Microsoft today rolled out the July Xbox Update to Xbox One systems to improve user experience.

One of the more notable updates is the enablement of FastStart for “select English language” games. The feature works by downloading game play files first and setting them up when a user purchases a game online, thereby reducing the amount of time required to wait to be able to play the game. Games a playable while other files download in the background.

Mixer is also getting an update to make it easier to use Share Controller on the web. Full keyboard and mouse support has been added for PC users along with Share Controller Key Bindings.

Quality of life improvements have also been made, such as being able to bring up the search box by pressing the ‘Y’ button anywhere in the dashboard to find games, apps, Settings items and content on the Store.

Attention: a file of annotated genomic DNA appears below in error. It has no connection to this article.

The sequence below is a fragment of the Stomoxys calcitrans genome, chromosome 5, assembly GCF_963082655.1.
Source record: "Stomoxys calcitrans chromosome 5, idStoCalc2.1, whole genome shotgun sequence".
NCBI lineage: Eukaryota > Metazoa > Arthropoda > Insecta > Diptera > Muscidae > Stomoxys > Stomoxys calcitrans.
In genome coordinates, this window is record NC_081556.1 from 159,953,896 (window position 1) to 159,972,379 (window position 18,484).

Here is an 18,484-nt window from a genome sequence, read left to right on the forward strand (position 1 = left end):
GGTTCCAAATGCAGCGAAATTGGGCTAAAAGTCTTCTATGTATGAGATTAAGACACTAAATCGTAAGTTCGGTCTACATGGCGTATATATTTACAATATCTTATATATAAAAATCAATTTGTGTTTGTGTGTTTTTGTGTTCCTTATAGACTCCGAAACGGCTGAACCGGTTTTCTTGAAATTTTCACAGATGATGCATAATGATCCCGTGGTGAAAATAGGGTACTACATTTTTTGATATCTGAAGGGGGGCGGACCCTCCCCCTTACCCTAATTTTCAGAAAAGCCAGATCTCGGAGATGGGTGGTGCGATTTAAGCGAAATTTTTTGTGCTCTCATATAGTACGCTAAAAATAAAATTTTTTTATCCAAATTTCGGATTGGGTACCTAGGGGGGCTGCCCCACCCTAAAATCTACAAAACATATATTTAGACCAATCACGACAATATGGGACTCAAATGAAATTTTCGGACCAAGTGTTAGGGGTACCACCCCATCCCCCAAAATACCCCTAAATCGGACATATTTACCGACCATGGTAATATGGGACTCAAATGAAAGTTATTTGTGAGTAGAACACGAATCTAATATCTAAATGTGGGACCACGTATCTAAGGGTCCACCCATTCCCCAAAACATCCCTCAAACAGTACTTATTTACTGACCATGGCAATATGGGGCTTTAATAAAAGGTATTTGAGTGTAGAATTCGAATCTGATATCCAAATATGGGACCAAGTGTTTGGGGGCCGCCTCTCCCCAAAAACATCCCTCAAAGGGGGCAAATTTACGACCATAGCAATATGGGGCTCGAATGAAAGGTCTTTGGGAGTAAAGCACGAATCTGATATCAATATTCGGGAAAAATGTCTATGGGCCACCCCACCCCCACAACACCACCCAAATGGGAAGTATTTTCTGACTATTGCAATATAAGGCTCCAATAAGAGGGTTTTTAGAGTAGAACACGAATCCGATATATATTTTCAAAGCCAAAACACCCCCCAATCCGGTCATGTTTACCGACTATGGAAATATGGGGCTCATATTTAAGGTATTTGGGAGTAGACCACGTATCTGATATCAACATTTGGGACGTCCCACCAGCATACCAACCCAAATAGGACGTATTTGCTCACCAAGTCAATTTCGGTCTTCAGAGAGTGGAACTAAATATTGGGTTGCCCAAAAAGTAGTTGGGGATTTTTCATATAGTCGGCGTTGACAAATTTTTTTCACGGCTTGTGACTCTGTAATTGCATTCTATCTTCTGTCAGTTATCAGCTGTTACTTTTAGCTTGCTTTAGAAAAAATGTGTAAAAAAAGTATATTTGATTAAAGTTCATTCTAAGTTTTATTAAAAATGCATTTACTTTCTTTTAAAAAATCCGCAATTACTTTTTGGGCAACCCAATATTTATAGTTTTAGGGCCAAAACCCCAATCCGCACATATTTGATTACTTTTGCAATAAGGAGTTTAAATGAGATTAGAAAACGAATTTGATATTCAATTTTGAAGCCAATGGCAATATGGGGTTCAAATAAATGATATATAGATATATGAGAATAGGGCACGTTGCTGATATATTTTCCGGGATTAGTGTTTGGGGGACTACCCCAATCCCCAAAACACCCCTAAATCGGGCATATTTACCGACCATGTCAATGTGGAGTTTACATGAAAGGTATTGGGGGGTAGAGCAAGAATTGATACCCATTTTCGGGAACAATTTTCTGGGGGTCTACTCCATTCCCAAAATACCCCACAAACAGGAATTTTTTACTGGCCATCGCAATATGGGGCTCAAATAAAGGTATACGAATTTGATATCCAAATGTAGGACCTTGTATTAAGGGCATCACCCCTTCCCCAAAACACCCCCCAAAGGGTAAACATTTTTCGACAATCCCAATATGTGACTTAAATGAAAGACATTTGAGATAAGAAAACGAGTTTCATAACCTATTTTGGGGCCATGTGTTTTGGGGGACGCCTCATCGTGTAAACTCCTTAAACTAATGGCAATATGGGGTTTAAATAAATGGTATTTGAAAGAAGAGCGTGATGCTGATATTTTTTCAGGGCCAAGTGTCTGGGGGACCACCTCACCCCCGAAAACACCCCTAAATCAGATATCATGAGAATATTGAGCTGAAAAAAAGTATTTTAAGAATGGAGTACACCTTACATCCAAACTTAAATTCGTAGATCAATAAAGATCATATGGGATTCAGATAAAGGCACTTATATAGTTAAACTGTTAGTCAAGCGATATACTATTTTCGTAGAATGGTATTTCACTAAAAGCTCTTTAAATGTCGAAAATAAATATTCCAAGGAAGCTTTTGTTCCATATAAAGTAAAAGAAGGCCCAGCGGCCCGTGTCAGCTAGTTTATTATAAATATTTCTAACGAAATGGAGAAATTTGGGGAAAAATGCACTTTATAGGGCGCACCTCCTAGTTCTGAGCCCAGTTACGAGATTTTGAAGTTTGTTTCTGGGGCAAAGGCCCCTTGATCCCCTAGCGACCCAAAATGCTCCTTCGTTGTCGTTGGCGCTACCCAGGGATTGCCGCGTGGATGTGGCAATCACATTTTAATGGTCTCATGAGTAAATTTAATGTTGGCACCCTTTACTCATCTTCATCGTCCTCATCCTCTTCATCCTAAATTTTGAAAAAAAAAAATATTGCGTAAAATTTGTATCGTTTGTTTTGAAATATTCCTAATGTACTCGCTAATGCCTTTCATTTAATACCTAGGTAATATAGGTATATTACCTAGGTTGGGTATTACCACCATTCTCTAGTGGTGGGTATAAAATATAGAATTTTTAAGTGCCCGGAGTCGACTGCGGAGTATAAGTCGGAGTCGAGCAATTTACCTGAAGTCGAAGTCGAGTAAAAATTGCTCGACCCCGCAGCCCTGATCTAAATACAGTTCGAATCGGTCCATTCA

The full list of major updates follows:

  • FastStart enablement for select English language titles – this is an exciting innovation which will enhance the usability of digital games from the store and Xbox Game Pass by intelligently downloading what you need to play a game, allowing it to start twice as fast.
  • Enhancement to Pins called “Groups” allowing users to create multiple content collections
  • Additional search options for content
  • Mixer Share Controller improvements
  • Full screen broadcasting on Mixer
  • Console broadcasting quality and stability improvements

More details can be found over on Xbox Wire.

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Ty Muddle

Ty Muddle

I cut my gaming teeth on a Commodore 64 my siblings and I found stashed under my parents bed. It was the early 90's and the strange computerised images were a novelty for a young kid living in a rural Australian town. It would be some years before I was introduced to a simple word processor powered by a Apple II my grandfather found at the dump but it didn't take much to spark a love of writing and video gaming that would continue through my life. My first "modern" console was, like most people in Australia at the time, a Sega Master System II. In those days you'd hire games from the local video store. I always loved flipping to the back of the game manual to see the cheat codes other players would scribble in the "Notes" section.